If you’re looking for a non-traditional study abroad experience in New Zealand, the National Expedition and Internship in Wellington could be a great spot for you. Unlike a traditional USAC study abroad where you live in a single city for a summer, semester, or year-long term, the National Expedition and Internship opportunity in New Zealand is a two-week field study followed by a four-week professional internship.
During this expedition and internship you get to experience New Zealand’s dynamic geography and diverse cultural terrain and discover some of the country’s most popular destinations. You’ll also gain hands-on professional experience while interning in Wellington, a city dubbed the “coolest little capital”, renowned for its arts and culture scene, the natural beauty of the harbor and surrounding mountains, and its status as a hub for creative industries and technology in New Zealand.
This internship is available for students interested in the following three tracks of study:
- Communications & Marketing
- Disaster, Risk & Emergency Management
- Creative Expression & Digital Media
We wanted to know just what this opportunity was like for a student, so we spoke with Lisa Wier, a homeland security major from Eastern Kentucky University, about her experience with the National Expedition and Internship in New Zealand. Here’s what she had to say.
Why did you decide to do this internship vs a more traditional study abroad program?
Internships are vital for my major studies, so I knew I wanted an internship as soon as possible. Traveling to New Zealand is always a plus, too.
What did the internship entail?
I interned at Fire and Emergency New Zealand, and I was tasked to create small mercury spill kits for firefighters. After that, I handled other smaller tasks.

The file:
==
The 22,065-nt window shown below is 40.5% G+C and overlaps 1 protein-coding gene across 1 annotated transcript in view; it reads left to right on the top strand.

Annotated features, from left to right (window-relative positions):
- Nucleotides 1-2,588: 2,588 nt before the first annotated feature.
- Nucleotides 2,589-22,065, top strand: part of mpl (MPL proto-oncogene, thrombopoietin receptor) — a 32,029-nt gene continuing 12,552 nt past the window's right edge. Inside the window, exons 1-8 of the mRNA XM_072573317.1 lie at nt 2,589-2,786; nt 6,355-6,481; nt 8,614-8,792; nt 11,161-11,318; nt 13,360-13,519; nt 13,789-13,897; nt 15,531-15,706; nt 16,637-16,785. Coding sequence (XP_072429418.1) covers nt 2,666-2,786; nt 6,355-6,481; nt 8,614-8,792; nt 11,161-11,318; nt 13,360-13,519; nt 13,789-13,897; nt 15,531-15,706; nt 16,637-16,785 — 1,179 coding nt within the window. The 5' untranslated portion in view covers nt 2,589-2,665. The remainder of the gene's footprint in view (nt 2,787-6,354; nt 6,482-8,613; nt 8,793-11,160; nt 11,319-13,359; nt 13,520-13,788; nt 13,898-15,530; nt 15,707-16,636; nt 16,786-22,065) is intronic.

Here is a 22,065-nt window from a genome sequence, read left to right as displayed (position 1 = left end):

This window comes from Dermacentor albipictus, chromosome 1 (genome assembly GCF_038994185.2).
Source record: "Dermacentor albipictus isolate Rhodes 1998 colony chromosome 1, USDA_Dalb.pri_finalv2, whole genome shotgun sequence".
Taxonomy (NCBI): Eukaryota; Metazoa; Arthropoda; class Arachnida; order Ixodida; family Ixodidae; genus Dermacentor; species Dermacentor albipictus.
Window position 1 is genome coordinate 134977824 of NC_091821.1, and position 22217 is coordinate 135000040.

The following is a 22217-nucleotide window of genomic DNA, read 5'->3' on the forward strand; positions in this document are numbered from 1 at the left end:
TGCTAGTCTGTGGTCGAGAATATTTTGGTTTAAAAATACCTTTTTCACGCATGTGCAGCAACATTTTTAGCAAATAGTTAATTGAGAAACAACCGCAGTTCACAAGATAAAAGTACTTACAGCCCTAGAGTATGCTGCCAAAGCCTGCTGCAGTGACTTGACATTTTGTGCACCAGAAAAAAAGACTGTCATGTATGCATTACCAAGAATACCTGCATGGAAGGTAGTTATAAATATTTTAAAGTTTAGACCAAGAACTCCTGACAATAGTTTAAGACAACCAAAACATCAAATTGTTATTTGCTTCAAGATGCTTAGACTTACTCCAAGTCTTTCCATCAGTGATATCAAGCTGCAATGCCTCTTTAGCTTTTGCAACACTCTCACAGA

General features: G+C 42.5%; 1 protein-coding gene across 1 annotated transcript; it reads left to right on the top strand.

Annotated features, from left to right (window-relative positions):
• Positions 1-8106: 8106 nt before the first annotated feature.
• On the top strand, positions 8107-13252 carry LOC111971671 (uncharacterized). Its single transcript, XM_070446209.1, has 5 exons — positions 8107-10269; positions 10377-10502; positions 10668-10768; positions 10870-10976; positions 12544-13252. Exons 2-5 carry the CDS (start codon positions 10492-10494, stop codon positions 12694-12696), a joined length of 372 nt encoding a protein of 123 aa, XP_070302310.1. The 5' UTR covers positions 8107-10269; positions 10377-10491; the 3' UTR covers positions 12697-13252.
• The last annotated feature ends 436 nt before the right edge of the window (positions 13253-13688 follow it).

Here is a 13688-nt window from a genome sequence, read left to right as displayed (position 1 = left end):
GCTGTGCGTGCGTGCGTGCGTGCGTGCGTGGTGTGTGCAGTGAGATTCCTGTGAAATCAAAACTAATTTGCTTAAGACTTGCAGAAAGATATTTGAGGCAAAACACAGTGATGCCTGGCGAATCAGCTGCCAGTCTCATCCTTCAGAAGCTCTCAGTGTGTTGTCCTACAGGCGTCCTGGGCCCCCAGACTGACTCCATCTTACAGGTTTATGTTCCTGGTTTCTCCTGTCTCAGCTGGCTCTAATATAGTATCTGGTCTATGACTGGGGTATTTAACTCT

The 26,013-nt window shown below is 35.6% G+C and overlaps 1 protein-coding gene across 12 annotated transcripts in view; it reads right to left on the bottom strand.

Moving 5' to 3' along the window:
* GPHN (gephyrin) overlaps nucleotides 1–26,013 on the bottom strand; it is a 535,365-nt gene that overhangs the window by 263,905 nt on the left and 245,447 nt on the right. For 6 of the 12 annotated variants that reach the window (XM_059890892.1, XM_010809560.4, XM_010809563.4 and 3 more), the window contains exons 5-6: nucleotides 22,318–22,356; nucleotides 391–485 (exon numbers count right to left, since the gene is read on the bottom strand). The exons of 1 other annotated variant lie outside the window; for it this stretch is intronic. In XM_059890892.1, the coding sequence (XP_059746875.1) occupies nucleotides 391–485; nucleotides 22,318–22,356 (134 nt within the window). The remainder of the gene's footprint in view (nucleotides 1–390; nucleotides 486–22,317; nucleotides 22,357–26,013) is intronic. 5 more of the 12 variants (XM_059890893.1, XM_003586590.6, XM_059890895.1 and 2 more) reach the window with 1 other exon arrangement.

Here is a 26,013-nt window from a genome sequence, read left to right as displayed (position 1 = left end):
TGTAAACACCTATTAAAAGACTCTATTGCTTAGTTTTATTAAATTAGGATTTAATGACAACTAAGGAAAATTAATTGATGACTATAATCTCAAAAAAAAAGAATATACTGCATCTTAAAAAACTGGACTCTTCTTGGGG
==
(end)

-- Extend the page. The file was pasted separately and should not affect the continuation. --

What is your favorite memory from the internship?
I was the only one interning in the National Operations team floor. There were around 25-30 people working on my floor. Every day at 10am and 3pm, the floor gathered for tea time in the floor kitchen. We would drink coffee or tea and play trivia. It was a nice way to bond together as a floor. I enjoyed it the most because it was a nice mental break from work and it gave me a chance to show off my trivia skills.
What is your biggest take away from the internship?
My biggest take away is an international perspective of disaster management. It helps me acknowledge the pros and cons of the American disaster recovery system.
How do you plan on applying what you learned in this internship into your future school/career plans?
Besides as a nice resume builder, I’m using what I’ve learned during my internship to further my career as (hopefully) a fire investigator. There are so many careers to pursue with fire, and I’m grateful my internship has shown me that.
What advice do you have for someone else considering the internship?
The internship placement was random as far as I know. I can only assume they placed me with FENZ because of my fire investigation minor. It’s not difficult to get an internship; it’s a part of the program. I’m not sure if you can request a particular organization, but I know they try to place you where they think you’ll succeed. Always be cautious of cultural differences! I only made the mistake of using the word “kiwi” to refer to the fruit once. I went in with an open mind. I have social anxiety, so I was very nervous going into my internship. With the tea time and the friendliness of my table neighbors, I was able to come out of my comfort shell and succeed.
Go for it! You’ll learn lots and have plenty of fun along the way. 🙂
Anything extra about your time abroad or the internship?
It was a lot of fun and I cannot wait to go back! I also found one of my professor’s (Dr. Gregory Gorbett) books that he wrote in FENZ’s library, and he was super excited to hear about that! Also, FENZ gave me a fire patch which is in a large glass showcase that shows all the stations the students have visited at my school. It’s the only one from New Zealand!